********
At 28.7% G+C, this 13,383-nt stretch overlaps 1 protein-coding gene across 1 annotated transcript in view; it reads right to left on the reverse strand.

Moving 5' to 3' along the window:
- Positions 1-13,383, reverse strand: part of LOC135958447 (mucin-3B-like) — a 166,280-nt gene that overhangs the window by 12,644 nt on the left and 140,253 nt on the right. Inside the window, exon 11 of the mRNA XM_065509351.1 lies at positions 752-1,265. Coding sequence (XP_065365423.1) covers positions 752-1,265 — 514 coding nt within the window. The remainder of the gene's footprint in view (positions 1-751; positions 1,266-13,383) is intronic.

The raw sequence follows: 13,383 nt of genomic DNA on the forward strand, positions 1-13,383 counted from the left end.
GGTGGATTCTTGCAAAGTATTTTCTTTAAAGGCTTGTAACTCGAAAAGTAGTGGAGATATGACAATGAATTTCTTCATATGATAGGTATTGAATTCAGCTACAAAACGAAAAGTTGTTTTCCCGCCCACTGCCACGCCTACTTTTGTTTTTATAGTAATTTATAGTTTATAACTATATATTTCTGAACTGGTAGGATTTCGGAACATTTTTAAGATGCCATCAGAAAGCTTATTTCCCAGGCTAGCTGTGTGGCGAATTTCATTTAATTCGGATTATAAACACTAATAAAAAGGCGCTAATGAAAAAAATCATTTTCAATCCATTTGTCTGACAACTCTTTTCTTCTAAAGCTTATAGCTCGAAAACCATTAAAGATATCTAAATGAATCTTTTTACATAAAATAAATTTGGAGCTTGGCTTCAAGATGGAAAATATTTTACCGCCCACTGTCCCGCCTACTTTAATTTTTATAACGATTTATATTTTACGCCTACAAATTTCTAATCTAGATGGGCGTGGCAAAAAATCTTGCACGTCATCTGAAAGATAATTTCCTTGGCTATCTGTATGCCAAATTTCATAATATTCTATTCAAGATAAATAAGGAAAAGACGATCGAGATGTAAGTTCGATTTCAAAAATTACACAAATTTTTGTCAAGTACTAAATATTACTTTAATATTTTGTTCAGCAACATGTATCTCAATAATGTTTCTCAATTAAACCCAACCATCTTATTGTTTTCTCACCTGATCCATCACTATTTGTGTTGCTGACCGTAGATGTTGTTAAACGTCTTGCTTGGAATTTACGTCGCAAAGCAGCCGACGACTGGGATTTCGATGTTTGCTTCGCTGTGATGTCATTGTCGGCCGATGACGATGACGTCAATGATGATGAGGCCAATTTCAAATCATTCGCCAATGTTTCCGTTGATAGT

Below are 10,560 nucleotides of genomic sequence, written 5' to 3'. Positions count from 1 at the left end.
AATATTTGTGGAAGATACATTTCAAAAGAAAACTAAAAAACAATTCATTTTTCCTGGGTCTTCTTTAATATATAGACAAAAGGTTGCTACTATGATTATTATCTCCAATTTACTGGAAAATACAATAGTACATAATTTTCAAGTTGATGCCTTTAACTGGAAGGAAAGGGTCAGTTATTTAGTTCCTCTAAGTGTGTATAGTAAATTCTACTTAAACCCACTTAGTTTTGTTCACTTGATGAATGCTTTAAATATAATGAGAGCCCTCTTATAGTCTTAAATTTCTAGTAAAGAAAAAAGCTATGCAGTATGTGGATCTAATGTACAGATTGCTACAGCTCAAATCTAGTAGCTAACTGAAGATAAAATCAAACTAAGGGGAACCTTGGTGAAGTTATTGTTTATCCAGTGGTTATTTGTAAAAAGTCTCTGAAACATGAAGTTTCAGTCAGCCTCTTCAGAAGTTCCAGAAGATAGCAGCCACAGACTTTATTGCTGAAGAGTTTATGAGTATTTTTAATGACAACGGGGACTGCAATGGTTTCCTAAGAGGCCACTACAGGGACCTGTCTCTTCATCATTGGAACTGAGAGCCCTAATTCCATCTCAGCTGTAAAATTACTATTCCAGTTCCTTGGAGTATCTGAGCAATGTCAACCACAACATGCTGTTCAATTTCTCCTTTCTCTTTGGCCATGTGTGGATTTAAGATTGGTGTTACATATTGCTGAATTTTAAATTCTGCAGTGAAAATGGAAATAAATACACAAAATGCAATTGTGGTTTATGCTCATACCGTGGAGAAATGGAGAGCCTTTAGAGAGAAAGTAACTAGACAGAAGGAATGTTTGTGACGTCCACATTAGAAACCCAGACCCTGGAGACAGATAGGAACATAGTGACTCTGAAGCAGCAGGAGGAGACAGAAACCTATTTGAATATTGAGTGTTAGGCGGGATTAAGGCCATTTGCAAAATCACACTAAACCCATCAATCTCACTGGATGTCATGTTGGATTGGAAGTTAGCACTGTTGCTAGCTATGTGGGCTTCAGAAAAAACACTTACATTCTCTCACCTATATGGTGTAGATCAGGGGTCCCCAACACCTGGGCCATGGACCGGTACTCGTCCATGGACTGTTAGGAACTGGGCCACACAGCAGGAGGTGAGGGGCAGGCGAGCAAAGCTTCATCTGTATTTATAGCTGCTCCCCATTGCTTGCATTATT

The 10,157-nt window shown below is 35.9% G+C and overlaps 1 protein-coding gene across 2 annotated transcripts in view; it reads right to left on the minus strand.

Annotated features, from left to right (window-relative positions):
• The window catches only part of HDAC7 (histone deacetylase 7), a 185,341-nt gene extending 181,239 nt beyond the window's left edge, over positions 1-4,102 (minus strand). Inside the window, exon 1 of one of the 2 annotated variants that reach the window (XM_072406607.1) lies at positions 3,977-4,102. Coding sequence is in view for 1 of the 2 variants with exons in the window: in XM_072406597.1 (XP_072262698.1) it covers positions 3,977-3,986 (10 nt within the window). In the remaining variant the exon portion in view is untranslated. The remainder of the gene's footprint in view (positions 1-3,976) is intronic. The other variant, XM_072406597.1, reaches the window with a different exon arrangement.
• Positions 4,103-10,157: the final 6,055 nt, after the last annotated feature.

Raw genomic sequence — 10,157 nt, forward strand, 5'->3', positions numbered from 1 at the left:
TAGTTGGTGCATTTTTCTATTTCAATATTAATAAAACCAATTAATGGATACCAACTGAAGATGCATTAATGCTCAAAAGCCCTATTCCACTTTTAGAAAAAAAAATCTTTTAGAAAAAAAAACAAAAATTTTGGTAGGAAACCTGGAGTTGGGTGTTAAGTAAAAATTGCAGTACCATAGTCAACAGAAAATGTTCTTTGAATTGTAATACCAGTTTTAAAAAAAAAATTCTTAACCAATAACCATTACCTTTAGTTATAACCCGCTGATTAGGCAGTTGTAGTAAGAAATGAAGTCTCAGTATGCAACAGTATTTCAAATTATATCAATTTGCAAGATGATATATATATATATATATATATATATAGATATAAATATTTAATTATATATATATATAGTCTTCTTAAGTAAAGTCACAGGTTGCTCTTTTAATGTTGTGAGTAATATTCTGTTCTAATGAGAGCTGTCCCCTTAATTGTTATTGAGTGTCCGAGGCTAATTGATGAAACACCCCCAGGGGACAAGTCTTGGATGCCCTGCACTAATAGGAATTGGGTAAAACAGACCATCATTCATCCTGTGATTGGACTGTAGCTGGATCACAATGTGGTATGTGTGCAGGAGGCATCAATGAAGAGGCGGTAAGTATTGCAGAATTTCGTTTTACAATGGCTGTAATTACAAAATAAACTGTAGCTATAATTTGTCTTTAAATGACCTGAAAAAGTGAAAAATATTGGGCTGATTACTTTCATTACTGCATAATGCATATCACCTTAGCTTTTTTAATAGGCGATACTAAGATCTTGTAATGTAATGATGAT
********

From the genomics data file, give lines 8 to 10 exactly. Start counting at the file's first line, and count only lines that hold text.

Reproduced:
The 10,157-nt window shown below is 35.9% G+C and overlaps 1 protein-coding gene across 2 annotated transcripts in view; it reads right to left on the minus strand.

Annotated features, from left to right (window-relative positions):
• The window catches only part of HDAC7 (histone deacetylase 7), a 185,341-nt gene extending 181,239 nt beyond the window's left edge, over positions 1-4,102 (minus strand). Inside the window, exon 1 of one of the 2 annotated variants that reach the window (XM_072406607.1) lies at positions 3,977-4,102. Coding sequence is in view for 1 of the 2 variants with exons in the window: in XM_072406597.1 (XP_072262698.1) it covers positions 3,977-3,986 (10 nt within the window). In the remaining variant the exon portion in view is untranslated. The remainder of the gene's footprint in view (positions 1-3,976) is intronic. The other variant, XM_072406597.1, reaches the window with a different exon arrangement.